Two fragments of Sumerian administrative texts have been found at Malyan (Stolper, 1982, p. 57 n. 52) and Ur III Sumerian administrative texts at Susa. Hundreds of administrative and legal documents in Akkadian have been excavated at Susa, Haft Tepe, and Abū Fandowa near Haft Tepe (Scheil 1902; idem, 1930; idem, 1932; idem, 1933; idem, 1939; idem and Gautier; Scheil and Legrain; Dossin; Herrero and Glassner 1990; idem, 1991; Beckman). In them are recorded events in the daily life of an agricultural and pastoral society; for example, the Haft Tepe texts come from the archives of a large estate over a few decades of the 14th century (Glassner, p. 115). The longer examples reflect all kinds of transactions: adoptions, inheritance, shares, grants, purchases, sales, farming leases, formation of companies, loans, and securities. They combine well-attested Sumero-Akkadian terminology with terms otherwise unknown, reflecting local custom. Jurists underscored the unusual role played by the gods, in particular the sun god, Inšušinak, and Išmekarab; the importance of acting “in good health and good faith,” that is, in sound body and mind; the divine wrath in store for offenders; and such penalties as the river ordeal and corporal mutilation (Cuq, 1931 pp. 48-61). Most of these documents, which cover the greater part of the sukkalmah period, originated at Susa. The so-called “Mālamīr texts,” of which about fifteen were part of legal archives from the early 14th century, probably originated from a site in Susiana, perhaps Haft Tepe (Stolper, pp. 279-80; pace Glassner, p. 117).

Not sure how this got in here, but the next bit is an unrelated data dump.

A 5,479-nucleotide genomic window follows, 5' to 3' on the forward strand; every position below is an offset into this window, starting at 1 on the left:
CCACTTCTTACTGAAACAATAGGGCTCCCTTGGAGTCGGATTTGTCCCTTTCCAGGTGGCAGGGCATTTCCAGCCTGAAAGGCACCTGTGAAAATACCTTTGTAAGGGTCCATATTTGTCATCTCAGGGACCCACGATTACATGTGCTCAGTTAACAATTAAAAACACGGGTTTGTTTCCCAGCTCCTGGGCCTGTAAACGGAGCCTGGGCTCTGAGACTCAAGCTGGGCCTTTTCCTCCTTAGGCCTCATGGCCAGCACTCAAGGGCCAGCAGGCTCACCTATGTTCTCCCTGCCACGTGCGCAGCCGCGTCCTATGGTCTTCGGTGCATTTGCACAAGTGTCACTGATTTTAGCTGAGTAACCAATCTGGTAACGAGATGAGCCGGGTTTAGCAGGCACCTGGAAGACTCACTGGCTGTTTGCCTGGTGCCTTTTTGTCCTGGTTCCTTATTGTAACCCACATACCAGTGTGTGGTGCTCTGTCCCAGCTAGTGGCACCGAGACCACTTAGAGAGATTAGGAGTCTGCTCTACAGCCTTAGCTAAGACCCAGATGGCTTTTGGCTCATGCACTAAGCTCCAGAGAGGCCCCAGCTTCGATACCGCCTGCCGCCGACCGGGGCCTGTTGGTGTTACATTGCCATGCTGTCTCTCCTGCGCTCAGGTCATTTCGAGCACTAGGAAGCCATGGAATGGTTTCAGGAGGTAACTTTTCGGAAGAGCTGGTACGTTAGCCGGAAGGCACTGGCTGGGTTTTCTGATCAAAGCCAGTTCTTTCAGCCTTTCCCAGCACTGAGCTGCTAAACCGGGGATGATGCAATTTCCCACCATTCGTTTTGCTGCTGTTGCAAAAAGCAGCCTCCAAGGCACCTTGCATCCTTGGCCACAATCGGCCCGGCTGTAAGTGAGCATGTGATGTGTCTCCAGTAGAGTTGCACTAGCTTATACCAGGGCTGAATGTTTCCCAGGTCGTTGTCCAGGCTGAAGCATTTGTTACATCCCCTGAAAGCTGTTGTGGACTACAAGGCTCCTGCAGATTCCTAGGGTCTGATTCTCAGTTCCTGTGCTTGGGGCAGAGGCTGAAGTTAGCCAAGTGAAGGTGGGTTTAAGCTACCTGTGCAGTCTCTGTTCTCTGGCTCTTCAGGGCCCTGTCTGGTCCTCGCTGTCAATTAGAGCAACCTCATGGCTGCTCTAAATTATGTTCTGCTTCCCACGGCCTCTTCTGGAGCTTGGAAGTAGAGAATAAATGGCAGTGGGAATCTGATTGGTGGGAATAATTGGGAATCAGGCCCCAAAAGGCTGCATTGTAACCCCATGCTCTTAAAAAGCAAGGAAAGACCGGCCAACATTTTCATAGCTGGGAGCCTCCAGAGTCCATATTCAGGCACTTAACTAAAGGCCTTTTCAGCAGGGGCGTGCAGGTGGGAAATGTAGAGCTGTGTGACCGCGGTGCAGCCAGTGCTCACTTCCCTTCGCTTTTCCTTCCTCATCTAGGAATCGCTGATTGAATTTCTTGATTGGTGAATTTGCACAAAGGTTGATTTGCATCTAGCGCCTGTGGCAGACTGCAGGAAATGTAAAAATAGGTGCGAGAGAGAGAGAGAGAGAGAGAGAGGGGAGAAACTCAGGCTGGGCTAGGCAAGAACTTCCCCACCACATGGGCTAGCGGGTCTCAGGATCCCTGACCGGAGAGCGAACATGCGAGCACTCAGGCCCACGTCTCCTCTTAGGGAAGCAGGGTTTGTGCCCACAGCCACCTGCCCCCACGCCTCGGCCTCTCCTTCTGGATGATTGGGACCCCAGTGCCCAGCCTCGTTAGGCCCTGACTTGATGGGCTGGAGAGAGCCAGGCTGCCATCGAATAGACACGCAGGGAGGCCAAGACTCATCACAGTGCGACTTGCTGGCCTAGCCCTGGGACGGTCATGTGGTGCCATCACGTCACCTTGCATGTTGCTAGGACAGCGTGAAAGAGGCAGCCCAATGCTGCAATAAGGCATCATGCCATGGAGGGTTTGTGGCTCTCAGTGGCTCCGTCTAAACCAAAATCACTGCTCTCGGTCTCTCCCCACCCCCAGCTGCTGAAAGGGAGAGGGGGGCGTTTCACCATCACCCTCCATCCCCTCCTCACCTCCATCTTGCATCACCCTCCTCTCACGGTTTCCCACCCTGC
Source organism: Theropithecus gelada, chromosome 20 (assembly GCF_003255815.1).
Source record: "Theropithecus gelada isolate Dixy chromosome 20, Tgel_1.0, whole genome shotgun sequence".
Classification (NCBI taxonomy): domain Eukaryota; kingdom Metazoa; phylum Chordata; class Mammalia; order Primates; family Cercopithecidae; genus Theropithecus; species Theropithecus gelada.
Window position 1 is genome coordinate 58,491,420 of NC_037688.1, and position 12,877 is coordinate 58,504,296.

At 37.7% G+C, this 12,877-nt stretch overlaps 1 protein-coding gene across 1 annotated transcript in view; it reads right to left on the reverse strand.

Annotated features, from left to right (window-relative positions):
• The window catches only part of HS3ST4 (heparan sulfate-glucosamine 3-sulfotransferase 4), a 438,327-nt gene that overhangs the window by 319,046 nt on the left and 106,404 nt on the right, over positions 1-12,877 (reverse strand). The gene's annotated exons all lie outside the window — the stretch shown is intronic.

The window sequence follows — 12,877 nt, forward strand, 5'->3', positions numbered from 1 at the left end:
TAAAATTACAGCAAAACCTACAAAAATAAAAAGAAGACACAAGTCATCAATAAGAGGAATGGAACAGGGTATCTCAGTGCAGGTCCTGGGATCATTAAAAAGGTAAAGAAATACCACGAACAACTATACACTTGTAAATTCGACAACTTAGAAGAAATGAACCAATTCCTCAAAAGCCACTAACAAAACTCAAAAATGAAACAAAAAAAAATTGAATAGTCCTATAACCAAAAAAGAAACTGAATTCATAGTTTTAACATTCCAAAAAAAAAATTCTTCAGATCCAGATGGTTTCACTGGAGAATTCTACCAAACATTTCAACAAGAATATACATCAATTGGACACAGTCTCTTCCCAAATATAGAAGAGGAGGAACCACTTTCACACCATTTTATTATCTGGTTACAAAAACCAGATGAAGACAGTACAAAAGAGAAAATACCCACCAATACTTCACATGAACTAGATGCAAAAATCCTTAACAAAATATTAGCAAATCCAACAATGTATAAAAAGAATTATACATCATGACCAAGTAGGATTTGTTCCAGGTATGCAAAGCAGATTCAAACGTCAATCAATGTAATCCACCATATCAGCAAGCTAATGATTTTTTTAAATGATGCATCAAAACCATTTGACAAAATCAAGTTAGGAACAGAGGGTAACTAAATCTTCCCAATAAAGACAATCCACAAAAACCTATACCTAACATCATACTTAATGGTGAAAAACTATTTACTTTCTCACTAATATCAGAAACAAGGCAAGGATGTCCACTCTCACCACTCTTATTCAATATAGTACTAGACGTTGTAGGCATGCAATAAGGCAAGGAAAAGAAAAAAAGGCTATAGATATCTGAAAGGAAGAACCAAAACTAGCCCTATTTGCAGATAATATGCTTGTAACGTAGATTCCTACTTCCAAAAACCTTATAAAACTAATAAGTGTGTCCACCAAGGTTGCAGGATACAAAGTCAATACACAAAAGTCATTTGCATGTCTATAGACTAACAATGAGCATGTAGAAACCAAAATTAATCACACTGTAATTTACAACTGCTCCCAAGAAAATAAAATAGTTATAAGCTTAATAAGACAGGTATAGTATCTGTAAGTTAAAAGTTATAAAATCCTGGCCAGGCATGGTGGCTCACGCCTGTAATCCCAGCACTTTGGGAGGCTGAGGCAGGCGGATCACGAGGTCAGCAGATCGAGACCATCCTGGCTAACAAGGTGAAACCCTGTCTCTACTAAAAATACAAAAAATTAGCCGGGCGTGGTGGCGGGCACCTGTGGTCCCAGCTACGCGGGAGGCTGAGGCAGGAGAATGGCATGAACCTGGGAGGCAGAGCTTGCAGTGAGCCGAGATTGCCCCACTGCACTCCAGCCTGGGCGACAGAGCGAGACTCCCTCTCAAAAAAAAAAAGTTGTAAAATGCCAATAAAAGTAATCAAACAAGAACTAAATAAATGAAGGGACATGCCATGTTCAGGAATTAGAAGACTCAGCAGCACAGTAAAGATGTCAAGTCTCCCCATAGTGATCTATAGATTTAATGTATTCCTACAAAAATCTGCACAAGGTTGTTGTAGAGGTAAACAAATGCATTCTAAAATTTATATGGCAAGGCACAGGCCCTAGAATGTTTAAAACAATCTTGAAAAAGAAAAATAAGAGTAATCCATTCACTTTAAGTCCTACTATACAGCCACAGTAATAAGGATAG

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(SYLVIE LACKENBACHER)

Originally Published: December 15, 1998

Last Updated: December 13, 2011

This article is available in print.
Vol. VIII, Fasc. 4, pp. 342-344